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Audubon's Aviary: Natural Selection at the New-York Historical Society
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Audubon's Aviary: Natural Selection at the New-York Historical Society

- In the Galleries: Arts and Education

Audubonís Aviary: Natural Selection
Audubon Watercolors
March 30, 2007 Ė May 20, 2007
At the
New-York Historical Society
www.nyhistory.org
170 Central Park West
New York, NY 10024
212.873.3400
Press: Laura Washington, Randi Hoffman
Rubenstein Communications, Inc.


Dr. Roberta E. Zlokower
March 29, 2007


(See a Review of Audubonís Unknown Mammals)

(Text assisted by Society press notes).
Audubonís Aviary: Natural Selection, opened today, simultaneously, at the New-York Historical Society, with its partner-exhibit at the Museum of Natural Historyís newly restored Audubon Gallery, called The Unknown Audubons: Mammals of North America. Admission to one museum allows same-day admission to the other, during these crossover exhibitions. The Historical Societyís exhibition presents 43 watercolors by John James Audubon, some of his final works, of birds that might be seen in Central Park, across the street, or by a lake or pond or forest glen. Each painting is matched with a high-tech, recorded birdcall, created by the Cornell Lab of Ornithology. There is also a video of close-ups of these same birds in their natural habitats, with descriptions of their habits and colorings.

Added to this exhibit, in an accompanying document, is a list of 425 birds, signed in 1837 by Audubon and Napoleonís nephew, Charles Lucien Bonaparte. Bonaparte was a well known ornithologist also skilled in taxonomy. Also on display are the Historical Societyís copy of a folio edition of The Birds of America and two hand-colored plate proofs, plus three volumes of the folioís text. Audubonís Aviary: Natural Selection is the third in a five-part, annual series at the Historical Society, which owns the largest permanent Audubon collection. The Curator is Roberta J. M. Olson, and she has showcased groupings of Audubonís drawings of the same subject, such as a trio of watercolors of the Great Egret, with informative notes posted nearby. Because of the New-York Historical Societyís vast Audubon collection, such fine-tuning and nuance is possible to inform the viewer of Audubonís artistic development and perfection.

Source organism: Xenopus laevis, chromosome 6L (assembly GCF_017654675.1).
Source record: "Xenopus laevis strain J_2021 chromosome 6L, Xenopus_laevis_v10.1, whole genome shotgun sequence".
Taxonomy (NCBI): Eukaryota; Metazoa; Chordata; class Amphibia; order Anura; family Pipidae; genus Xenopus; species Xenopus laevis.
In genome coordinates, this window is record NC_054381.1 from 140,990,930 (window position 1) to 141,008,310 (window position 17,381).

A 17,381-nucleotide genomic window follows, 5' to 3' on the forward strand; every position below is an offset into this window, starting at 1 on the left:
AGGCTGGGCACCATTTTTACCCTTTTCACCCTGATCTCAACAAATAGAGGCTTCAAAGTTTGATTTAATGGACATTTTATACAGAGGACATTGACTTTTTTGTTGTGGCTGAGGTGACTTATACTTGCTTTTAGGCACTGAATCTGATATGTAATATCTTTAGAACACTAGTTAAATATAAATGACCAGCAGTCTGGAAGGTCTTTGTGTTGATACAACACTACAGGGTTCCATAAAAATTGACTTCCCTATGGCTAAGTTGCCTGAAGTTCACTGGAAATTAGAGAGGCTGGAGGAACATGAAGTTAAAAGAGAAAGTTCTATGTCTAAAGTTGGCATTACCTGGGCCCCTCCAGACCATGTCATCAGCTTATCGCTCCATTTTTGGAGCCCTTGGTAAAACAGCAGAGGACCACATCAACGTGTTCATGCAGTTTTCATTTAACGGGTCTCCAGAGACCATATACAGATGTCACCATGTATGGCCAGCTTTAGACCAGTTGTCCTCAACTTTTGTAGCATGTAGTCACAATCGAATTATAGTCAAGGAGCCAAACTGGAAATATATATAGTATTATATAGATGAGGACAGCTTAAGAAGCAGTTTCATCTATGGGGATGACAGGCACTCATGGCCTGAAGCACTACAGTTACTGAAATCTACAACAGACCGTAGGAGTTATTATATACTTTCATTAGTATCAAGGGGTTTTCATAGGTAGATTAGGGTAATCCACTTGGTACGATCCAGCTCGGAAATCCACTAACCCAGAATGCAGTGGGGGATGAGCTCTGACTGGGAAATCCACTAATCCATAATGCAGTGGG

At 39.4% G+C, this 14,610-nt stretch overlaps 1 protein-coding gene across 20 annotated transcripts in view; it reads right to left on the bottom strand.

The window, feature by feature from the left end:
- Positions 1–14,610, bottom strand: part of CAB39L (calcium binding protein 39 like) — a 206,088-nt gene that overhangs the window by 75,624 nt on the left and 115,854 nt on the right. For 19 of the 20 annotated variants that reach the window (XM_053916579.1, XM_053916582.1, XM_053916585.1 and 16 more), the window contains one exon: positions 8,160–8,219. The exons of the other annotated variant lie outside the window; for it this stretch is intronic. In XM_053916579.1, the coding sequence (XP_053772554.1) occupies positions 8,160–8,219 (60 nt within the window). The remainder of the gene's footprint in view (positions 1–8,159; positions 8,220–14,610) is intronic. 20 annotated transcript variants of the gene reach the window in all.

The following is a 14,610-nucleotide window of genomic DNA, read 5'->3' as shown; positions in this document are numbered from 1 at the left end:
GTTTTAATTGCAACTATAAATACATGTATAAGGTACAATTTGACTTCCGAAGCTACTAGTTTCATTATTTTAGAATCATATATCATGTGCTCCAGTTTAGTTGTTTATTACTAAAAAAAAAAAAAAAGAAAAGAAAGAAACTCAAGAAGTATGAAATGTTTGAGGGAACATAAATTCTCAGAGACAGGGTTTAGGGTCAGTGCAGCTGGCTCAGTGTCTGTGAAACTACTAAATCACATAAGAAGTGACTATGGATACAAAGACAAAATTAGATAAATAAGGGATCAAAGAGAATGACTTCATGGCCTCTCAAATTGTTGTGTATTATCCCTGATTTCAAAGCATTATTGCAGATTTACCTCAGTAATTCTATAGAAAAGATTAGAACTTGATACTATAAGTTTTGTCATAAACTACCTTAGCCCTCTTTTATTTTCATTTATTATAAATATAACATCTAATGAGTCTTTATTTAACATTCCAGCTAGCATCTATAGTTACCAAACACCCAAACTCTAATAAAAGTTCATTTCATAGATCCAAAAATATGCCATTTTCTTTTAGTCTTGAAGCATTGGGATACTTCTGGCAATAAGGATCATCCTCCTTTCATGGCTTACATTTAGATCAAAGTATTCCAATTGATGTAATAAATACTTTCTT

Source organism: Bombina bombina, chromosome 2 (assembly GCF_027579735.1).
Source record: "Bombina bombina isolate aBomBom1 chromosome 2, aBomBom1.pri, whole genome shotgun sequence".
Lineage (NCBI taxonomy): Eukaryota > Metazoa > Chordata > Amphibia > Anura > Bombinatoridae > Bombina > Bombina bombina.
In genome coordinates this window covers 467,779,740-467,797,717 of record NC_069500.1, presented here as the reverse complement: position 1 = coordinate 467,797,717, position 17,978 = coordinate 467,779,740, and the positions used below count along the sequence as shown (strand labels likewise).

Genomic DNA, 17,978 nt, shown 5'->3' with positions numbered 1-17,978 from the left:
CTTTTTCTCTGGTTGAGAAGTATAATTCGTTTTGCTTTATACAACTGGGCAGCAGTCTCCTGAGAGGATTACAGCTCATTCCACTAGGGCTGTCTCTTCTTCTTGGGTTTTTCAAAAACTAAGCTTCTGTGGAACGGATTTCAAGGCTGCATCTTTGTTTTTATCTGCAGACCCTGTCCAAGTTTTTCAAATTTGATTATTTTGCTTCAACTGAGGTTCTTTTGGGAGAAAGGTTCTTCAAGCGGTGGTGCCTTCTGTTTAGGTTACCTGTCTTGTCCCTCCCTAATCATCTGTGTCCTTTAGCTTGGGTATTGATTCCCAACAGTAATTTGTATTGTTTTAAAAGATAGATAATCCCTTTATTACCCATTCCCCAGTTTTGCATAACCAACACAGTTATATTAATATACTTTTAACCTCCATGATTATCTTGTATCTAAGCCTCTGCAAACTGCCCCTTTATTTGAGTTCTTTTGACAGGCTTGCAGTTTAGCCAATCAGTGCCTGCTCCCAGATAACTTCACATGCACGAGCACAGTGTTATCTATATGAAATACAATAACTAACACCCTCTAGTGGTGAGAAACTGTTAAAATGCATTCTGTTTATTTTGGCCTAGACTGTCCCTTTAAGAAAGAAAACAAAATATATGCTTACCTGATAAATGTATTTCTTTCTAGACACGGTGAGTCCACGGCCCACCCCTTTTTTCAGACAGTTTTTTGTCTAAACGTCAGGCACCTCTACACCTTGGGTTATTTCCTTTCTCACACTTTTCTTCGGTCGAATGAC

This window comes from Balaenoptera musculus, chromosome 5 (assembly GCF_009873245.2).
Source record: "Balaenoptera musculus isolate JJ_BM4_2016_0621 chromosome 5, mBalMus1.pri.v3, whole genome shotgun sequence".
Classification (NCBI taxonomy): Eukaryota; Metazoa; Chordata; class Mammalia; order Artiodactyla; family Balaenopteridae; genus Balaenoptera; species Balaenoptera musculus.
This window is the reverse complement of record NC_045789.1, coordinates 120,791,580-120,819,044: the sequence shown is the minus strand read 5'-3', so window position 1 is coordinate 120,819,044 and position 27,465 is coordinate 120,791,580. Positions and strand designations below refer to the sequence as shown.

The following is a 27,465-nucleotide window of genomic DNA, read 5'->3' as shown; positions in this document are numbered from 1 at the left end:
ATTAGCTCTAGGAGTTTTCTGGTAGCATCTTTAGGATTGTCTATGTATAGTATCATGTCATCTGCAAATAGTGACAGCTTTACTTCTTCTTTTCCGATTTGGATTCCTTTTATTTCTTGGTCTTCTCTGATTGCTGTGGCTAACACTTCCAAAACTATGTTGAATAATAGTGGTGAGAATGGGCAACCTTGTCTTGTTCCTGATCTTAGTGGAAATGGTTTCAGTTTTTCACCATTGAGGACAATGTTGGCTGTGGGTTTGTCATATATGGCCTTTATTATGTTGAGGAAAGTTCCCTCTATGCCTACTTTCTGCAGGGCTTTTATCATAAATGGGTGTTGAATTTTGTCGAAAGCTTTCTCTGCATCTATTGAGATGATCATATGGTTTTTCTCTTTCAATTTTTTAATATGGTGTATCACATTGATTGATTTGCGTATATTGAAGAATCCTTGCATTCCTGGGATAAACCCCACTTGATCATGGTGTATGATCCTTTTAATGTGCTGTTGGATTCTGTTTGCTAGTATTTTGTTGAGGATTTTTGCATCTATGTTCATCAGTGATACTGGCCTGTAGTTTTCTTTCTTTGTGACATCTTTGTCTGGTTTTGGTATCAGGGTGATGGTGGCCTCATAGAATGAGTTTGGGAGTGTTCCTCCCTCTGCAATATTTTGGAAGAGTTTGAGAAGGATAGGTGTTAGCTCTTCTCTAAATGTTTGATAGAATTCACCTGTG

Natural selection, the theme of this yearís Audubon Aviary, refers to the fact that birds with traits favorable to their environment survive and reproduce better than do those with traits less favorable to the surroundings. Charles Darwin introduced this concept in his 1859 The Origin of Species. Darwin and Audubon were contemporaries. Audubon, once a portrait painter, drew his birds life-size, depicting those characteristic traits that fascinated him. The Historical Society, in conjunction with this exhibit, is also offering gallery tours and Central Park bird walks. Visit www.nyhistory.org for more information on current and future events.



Baltimore Oriole
Photo courtesy of Denis Finnin/AMNH



Bluewinged Warbler
Photo courtesy of Denis Finnin/AMNH



Little Blue Heron
Photo courtesy of Denis Finnin/AMNH



Common Tern
Photo courtesy of Denis Finnin/AMNH



Anhinga
Photo courtesy of Denis Finnin/AMNH



American Dipper
Photo courtesy of Denis Finnin/AMNH



Orchard Oriole
Photo courtesy of Denis Finnin/AMNH



American Dipper
Photo courtesy of Denis Finnin/AMNH



Redtailed Hawk
Photo courtesy of Denis Finnin/AMNH



Great Egret
Photo courtesy of Denis Finnin/AMNH



Common Tern
Photo courtesy of Denis Finnin/AMNH



Anhinga
Photo courtesy of Denis Finnin/AMNH




For more information, contact Dr. Roberta E. Zlokower at zlokower@bestweb.net